Thursday, March 19, 2009
While I'm focusing on the 70's and 80's, which I consider the "Helvetica and Abstract-A" glory days of American Motors, I can't resist this! Before the name Cavalier became a disappointing replacement for GM's Monza, it was applied to a styling exercise on symmetry at AMC.
All about it's interchangeable parts, the Cavalier's front right fender could be exchanged for it's rear left , and front left for rear right. The hood and deck - interchangable, while the suicide hinged doors and door glass were symmetrical too. A flying buttress C pillar gave the Cavalier a more conventional long hood / short deck profile, despite the strict symmetry.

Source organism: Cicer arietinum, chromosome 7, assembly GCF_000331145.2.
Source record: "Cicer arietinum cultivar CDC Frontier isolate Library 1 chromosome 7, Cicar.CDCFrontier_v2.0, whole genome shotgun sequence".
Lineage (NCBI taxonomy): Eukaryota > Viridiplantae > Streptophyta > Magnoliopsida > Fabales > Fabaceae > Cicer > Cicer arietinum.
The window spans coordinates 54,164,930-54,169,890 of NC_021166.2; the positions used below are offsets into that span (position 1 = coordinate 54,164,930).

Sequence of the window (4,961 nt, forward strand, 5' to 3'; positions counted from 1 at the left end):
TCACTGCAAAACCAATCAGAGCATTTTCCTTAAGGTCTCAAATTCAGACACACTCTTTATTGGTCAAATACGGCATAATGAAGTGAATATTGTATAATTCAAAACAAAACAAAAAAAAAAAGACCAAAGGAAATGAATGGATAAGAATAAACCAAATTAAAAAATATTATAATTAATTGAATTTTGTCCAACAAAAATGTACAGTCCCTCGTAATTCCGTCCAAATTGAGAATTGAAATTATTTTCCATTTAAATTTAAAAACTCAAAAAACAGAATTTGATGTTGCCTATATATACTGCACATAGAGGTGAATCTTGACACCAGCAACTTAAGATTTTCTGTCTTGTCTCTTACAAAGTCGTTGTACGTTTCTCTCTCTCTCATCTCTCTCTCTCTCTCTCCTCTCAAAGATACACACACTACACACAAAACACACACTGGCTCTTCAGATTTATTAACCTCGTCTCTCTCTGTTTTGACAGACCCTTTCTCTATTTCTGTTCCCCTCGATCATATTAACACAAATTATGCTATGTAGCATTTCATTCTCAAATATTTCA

I love the door handles in the side view - and cant help but wonder what modernist building this was photographed at - maybe something at an AMC facility. The styling of this car totaly works when contrasted with the other similarly sized offerings out there at the time - Corvair and Falcon. There's something so absolutely familiar and 'Corvair' about the proportions.
Richard Teague would go on to style the similar production Hornet, as well as Pacer and Gremlin.